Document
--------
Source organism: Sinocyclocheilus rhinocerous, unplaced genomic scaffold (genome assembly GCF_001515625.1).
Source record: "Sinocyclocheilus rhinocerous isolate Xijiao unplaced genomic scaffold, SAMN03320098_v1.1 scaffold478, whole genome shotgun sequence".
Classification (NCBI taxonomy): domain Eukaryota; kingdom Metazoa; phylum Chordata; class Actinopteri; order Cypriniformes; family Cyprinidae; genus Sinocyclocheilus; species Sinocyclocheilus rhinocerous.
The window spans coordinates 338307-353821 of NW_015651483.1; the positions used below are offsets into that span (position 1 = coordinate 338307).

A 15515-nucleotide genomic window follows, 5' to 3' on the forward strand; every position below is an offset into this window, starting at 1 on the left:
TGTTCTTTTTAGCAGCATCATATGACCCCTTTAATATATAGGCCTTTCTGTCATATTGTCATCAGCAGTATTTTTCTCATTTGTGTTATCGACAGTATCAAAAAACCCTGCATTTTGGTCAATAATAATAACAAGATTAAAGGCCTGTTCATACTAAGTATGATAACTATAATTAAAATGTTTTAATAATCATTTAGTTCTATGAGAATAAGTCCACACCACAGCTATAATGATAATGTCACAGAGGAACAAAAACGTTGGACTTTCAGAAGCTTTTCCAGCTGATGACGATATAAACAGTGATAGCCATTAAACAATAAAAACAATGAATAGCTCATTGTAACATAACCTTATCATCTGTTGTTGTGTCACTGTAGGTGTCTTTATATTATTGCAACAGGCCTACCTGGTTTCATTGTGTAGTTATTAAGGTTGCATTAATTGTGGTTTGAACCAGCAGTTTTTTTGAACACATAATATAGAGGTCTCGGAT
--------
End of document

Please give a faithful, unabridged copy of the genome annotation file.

Source organism: Sinocyclocheilus rhinocerous, unplaced genomic scaffold (genome assembly GCF_001515625.1).
Source record: "Sinocyclocheilus rhinocerous isolate Xijiao unplaced genomic scaffold, SAMN03320098_v1.1 scaffold478, whole genome shotgun sequence".
Classification (NCBI taxonomy): domain Eukaryota; kingdom Metazoa; phylum Chordata; class Actinopteri; order Cypriniformes; family Cyprinidae; genus Sinocyclocheilus; species Sinocyclocheilus rhinocerous.
The window spans coordinates 338307-353821 of NW_015651483.1; the positions used below are offsets into that span (position 1 = coordinate 338307).

A 15515-nucleotide genomic window follows, 5' to 3' on the forward strand; every position below is an offset into this window, starting at 1 on the left:
TGTTCTTTTTAGCAGCATCATATGACCCCTTTAATATATAGGCCTTTCTGTCATATTGTCATCAGCAGTATTTTTCTCATTTGTGTTATCGACAGTATCAAAAAACCCTGCATTTTGGTCAATAATAATAACAAGATTAAAGGCCTGTTCATACTAAGTATGATAACTATAATTAAAATGTTTTAATAATCATTTAGTTCTATGAGAATAAGTCCACACCACAGCTATAATGATAATGTCACAGAGGAACAAAAACGTTGGACTTTCAGAAGCTTTTCCAGCTGATGACGATATAAACAGTGATAGCCATTAAACAATAAAAACAATGAATAGCTCATTGTAACATAACCTTATCATCTGTTGTTGTGTCACTGTAGGTGTCTTTATATTATTGCAACAGGCCTACCTGGTTTCATTGTGTAGTTATTAAGGTTGCATTAATTGTGGTTTGAACCAGCAGTTTTTTTGAACACATAATATAGAGGTCTCGGAT